Omega Speedmaster Moonwatch 321 Stainless Steel “Ed White”
The historic movement re-manufactured finds its way back in a steel Moonwatch.
Today is Tuesday so if you were expecting a new watch…it had to be a Speedmaster. And guess what, you’re about to be served. After the reintroduction of the historical chronograph Calibre 321, the same one that was in the original 1957 Speedmaster and that was tested by NASA, and the platinum watch with this movement inside, Omega surprises us with another great novelty, again with this same movement, but in a much more desirable package. Meet the new Omega Speedmaster Moonwatch 321 Stainless Steel, or the “Ed White” re-edition.
The new Omega Speedmaster Moonwatch 321 Steel is based on the classic “straight lugs” case offered by Omega with the FOIS edition, as well as the recent CK2998 Blue or CK2998 Pulsometer. But, on the contrary to these two previous watches, there are some major differences in mechanics (obviously, as they were all powered by the classic 1861) but also in terms of design. As such, this Moonwatch 321 Steel can be seen as a faithful re-edition of the historical 105.003ST, the third generation Speedmaster introduced in 1963, also nicknamed the “Ed White”. Indeed, astronaut Ed White used his personal Speedmaster during an EVA – June 3rd 1965, during the Gemini IV mission. This was prior to official testing conducted by NASA, and before the Speedmaster became “flight qualified”.
The new Omega Speedmaster Moonwatch 321 Steel “Ed White” has a straight, symmetrical case, without the twisted “lyre” lugs and no crown protection on the side. It measures 39.7mm in diameter, faithful to the historical models both in shape and proportions. The case is finished with polished lugs and brushed flanks. Modernity is visible on the front of the watch, with a domed sapphire crystal (no Hesalite crystal here) and a polished black ceramic bezel insert, still with the tachymeter scale and the vintage “dot over 90”.
This new watch is worn on a 19mm steel bracelet with flat links, reminiscent of the vintage bracelets found on the 105.003ST, under the reference 1039. It combines polished and brushed surfaces and features a modern folding clasp.
The other novelty, compared to previous watches featuring the symmetrical case is on the dial. Again it is faithful to the 105.003ST “Ed White” models, with a matte grained surface, a stepped profile, an applied Omega logo and the vintage font for the “Speedmaster” name. The hands are classic white batons, with the diamond-shaped seconds hand. The indexes are painted with light cream Super-LumiNova. The display and the look remain traditional for a Speedmaster watch.
The pièce de résistance is proudly exposed under a sapphire caseback, the Omega Calibre 321 re-edition. This new Omega Speedmaster Moonwatch 321 Steel “Ed White” is the first model in a non-precious metal to have this movement. It is a faithful re-edition of the historic column-wheel calibre 321, reproduced almost identically – minor technical improvements in materials and a slightly longer power reserve (55h vs. 44h). The movement is plated in Sedna gold. Note that these Calibre 321s are produced in a dedicated department in Biel, assembled and adjusted by hand by a single watchmaker. As such, don’t expect the same level of production as the classic Calibre 1861.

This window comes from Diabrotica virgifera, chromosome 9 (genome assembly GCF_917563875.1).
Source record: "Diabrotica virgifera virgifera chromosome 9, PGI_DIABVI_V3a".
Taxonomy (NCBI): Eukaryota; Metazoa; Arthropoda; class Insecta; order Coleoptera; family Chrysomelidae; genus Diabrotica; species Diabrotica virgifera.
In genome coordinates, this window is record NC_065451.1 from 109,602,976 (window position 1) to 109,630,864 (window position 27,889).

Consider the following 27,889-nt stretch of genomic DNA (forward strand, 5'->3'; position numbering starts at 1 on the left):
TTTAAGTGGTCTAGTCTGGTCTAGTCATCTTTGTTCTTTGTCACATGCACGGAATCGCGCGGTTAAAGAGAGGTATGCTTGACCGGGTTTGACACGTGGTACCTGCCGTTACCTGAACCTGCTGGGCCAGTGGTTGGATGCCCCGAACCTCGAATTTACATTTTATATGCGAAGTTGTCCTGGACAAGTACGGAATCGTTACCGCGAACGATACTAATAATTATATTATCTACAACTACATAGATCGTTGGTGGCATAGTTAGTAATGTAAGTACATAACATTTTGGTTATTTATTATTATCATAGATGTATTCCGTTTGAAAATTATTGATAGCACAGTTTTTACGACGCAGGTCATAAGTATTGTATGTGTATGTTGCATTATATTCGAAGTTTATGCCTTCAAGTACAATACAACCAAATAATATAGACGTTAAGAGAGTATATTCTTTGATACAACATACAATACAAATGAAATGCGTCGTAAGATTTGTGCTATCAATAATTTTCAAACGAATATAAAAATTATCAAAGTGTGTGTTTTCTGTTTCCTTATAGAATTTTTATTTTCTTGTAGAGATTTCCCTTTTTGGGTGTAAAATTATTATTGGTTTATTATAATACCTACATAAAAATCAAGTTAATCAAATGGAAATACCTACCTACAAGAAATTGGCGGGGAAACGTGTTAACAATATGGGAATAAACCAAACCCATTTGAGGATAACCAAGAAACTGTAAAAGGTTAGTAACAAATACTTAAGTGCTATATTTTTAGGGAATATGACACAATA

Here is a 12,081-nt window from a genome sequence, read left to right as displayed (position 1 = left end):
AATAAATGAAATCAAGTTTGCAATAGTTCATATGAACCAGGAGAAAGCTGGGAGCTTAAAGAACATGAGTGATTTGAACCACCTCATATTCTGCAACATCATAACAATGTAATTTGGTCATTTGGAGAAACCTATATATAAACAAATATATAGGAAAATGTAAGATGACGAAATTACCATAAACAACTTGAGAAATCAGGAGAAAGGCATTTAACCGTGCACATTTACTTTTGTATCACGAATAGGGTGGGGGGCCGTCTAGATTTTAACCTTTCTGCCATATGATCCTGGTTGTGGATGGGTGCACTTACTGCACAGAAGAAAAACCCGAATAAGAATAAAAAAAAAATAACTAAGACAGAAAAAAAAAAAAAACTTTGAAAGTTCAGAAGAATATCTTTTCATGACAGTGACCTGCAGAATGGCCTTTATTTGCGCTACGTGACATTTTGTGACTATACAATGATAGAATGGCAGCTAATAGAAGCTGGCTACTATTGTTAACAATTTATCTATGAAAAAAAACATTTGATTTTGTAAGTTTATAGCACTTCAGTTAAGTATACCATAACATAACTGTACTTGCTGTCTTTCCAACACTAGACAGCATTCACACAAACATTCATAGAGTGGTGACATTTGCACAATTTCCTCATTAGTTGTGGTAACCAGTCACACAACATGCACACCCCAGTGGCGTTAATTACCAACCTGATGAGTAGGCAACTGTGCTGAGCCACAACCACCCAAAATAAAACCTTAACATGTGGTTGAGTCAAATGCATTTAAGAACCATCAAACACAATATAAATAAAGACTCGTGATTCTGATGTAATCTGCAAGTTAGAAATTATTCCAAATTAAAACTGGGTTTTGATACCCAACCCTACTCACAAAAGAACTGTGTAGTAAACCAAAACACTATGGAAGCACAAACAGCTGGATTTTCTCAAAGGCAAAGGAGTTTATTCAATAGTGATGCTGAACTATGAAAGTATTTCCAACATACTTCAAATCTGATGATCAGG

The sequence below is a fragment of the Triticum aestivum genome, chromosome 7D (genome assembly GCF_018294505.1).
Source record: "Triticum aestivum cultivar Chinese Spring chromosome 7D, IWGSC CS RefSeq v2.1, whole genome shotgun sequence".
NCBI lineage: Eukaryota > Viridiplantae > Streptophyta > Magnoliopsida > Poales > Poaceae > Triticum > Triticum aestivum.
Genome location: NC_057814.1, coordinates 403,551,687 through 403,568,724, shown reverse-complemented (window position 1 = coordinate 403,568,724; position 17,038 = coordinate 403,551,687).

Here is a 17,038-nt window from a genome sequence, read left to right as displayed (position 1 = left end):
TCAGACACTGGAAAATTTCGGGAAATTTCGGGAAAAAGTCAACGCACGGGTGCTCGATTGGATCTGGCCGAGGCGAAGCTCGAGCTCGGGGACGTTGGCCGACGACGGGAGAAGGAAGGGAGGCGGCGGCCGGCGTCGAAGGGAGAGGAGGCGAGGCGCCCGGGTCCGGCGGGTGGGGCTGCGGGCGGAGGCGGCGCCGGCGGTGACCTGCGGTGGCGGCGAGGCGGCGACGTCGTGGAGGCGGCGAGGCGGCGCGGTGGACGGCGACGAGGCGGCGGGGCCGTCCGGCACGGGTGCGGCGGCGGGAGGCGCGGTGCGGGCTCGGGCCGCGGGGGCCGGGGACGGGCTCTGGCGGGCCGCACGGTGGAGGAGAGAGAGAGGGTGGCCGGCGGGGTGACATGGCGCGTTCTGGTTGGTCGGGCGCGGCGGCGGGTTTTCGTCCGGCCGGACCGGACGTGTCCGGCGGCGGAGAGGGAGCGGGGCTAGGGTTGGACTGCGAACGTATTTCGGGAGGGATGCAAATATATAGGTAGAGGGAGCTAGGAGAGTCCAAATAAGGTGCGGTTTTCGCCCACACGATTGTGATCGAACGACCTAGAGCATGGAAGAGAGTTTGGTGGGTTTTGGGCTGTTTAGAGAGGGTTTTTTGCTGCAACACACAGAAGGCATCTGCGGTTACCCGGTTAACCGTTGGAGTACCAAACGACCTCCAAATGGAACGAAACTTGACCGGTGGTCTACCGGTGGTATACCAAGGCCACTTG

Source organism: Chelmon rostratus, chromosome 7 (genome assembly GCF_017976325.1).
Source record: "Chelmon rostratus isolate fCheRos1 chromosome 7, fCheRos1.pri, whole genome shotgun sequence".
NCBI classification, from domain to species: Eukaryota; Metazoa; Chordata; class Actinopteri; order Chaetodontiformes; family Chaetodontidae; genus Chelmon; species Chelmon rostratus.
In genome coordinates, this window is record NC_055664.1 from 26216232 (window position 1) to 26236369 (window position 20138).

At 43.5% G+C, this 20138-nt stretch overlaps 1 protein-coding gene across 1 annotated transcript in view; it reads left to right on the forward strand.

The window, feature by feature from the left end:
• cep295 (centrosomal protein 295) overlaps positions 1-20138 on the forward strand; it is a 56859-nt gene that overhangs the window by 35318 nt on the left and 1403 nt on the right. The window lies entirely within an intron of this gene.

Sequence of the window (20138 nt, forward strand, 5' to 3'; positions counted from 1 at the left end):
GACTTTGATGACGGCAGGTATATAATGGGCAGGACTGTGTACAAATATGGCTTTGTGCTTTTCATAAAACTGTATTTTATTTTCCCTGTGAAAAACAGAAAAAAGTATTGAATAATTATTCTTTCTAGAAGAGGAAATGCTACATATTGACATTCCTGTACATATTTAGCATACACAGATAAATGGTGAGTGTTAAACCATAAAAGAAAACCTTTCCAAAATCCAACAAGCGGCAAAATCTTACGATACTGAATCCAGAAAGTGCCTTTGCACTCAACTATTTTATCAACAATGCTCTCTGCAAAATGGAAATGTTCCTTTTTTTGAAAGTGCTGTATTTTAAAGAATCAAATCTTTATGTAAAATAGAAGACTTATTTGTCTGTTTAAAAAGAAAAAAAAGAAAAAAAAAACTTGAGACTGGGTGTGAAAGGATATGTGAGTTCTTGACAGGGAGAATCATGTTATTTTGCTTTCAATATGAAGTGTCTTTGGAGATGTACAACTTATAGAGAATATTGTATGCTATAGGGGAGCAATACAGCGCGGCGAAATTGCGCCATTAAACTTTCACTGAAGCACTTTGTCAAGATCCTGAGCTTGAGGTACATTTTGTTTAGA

The Omega Speedmaster Moonwatch 321 Steel “Ed White” ref. 3126.96.36.199.01.001 won’t be a limited edition. However, don’t expect Omega to produce it in large quantities given the amount of hand-work necessary for the movements. It is more of a hardcore collector’s watch, with an exclusive production. Also, even though it is far more accessible than the platinum Speedmaster 321, it will cost CHF 13,000 – compared to the classic Moonwatch and its sub-5K price tag. On the other hand, the movement itself justifies acquiring this superb edition of the Speedmaster. Available early 2020.
More details at omegawatches.com.
13,000chf for this? Way too much.
Have. (in my dreams)
It certainly is quite the jump in price over the 1861 Moonwatch, but I suppose one has to take into consideration that the same movement (albeit finished to a higher standard) is to be found inside exceedingly expensive pieces by Patek and Vacheron. And then look at the recent steel Chopard LUC chronograph – which is nothing special – going for twice the price of this. Relatively speaking, it’s not a slap in the face, although of course I’d rather it were a bit cheaper.
Btw, what does this work out as in GBP – £10k?
Sorry Gav, we only have the price in Swiss Francs.
😎 Love it 😍
I don’t think you can get it with the retail price.
A reissue of a movement that had already been in production in the past, certainly with slight updates, but basically no great new development from scratch, a watch case which has already been produced in the past, a bracelet which had already been produced in the past, ok with updated bezel, but no fancy expensive materials such as better stainless steel.
The moonwatch back then cost around what – 250 CHF. Take inflation and material increase, the same watch would be worth what today, roundabout 2000 CHF. Take some development and updates, make it 2500.
The ceramic speedmasters which were new developmemts, new materials and production technology, new calibers were and are less expensive.
The 13000 CHF asked for this model are – at least reading the article – by no means justified. Does Omega count on a “vintage reissue” hype?
Es lo que pedía la gente ahora lo tienen y hay que pagar es una reedición moderna bien hecha con mejores materiales lastima que no tiene tapa de acero atrás pero me gusta
Please calculate the cost of making a steel Daytona for us. Many thanks!
It’s called luxury sector.
I don’t get that people who are paying premiums for Rolexes after beeing selected by the dealer expect Omega to sell their watched at cost price.